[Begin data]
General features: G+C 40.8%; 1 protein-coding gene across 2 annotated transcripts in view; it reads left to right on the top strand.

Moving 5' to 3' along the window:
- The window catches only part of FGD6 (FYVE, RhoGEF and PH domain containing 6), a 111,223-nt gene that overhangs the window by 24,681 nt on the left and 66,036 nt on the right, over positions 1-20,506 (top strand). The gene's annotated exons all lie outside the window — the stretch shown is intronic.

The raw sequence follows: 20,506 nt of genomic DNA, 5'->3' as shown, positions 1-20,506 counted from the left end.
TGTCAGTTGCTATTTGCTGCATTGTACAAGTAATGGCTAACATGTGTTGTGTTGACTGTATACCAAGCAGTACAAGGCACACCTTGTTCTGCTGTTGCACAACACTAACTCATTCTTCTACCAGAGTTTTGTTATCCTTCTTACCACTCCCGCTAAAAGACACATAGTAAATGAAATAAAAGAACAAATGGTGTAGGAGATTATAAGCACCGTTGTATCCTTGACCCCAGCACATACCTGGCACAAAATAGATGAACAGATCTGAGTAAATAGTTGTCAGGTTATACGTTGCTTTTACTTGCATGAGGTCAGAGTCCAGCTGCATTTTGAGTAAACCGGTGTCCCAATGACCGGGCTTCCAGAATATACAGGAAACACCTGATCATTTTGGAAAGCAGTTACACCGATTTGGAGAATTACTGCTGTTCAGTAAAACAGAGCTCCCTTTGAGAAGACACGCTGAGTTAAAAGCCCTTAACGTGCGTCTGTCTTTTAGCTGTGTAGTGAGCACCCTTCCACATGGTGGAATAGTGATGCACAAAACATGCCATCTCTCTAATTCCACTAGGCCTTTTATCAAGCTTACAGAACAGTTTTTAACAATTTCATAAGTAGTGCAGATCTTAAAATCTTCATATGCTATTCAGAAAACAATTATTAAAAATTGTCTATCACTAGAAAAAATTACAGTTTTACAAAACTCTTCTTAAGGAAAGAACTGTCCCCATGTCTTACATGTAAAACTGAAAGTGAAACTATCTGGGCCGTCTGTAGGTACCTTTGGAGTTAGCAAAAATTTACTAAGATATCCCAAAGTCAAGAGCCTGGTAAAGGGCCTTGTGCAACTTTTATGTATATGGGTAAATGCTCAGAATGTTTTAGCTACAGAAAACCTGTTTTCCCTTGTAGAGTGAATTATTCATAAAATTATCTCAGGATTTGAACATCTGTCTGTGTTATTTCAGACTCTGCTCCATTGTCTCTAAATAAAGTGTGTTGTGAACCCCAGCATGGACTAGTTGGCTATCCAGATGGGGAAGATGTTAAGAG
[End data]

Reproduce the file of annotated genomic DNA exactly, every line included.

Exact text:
General features: G+C 40.8%; 1 protein-coding gene across 2 annotated transcripts in view; it reads left to right on the top strand.

Moving 5' to 3' along the window:
- The window catches only part of FGD6 (FYVE, RhoGEF and PH domain containing 6), a 111,223-nt gene that overhangs the window by 24,681 nt on the left and 66,036 nt on the right, over positions 1-20,506 (top strand). The gene's annotated exons all lie outside the window — the stretch shown is intronic.

The raw sequence follows: 20,506 nt of genomic DNA, 5'->3' as shown, positions 1-20,506 counted from the left end.
TGTCAGTTGCTATTTGCTGCATTGTACAAGTAATGGCTAACATGTGTTGTGTTGACTGTATACCAAGCAGTACAAGGCACACCTTGTTCTGCTGTTGCACAACACTAACTCATTCTTCTACCAGAGTTTTGTTATCCTTCTTACCACTCCCGCTAAAAGACACATAGTAAATGAAATAAAAGAACAAATGGTGTAGGAGATTATAAGCACCGTTGTATCCTTGACCCCAGCACATACCTGGCACAAAATAGATGAACAGATCTGAGTAAATAGTTGTCAGGTTATACGTTGCTTTTACTTGCATGAGGTCAGAGTCCAGCTGCATTTTGAGTAAACCGGTGTCCCAATGACCGGGCTTCCAGAATATACAGGAAACACCTGATCATTTTGGAAAGCAGTTACACCGATTTGGAGAATTACTGCTGTTCAGTAAAACAGAGCTCCCTTTGAGAAGACACGCTGAGTTAAAAGCCCTTAACGTGCGTCTGTCTTTTAGCTGTGTAGTGAGCACCCTTCCACATGGTGGAATAGTGATGCACAAAACATGCCATCTCTCTAATTCCACTAGGCCTTTTATCAAGCTTACAGAACAGTTTTTAACAATTTCATAAGTAGTGCAGATCTTAAAATCTTCATATGCTATTCAGAAAACAATTATTAAAAATTGTCTATCACTAGAAAAAATTACAGTTTTACAAAACTCTTCTTAAGGAAAGAACTGTCCCCATGTCTTACATGTAAAACTGAAAGTGAAACTATCTGGGCCGTCTGTAGGTACCTTTGGAGTTAGCAAAAATTTACTAAGATATCCCAAAGTCAAGAGCCTGGTAAAGGGCCTTGTGCAACTTTTATGTATATGGGTAAATGCTCAGAATGTTTTAGCTACAGAAAACCTGTTTTCCCTTGTAGAGTGAATTATTCATAAAATTATCTCAGGATTTGAACATCTGTCTGTGTTATTTCAGACTCTGCTCCATTGTCTCTAAATAAAGTGTGTTGTGAACCCCAGCATGGACTAGTTGGCTATCCAGATGGGGAAGATGTTAAGAG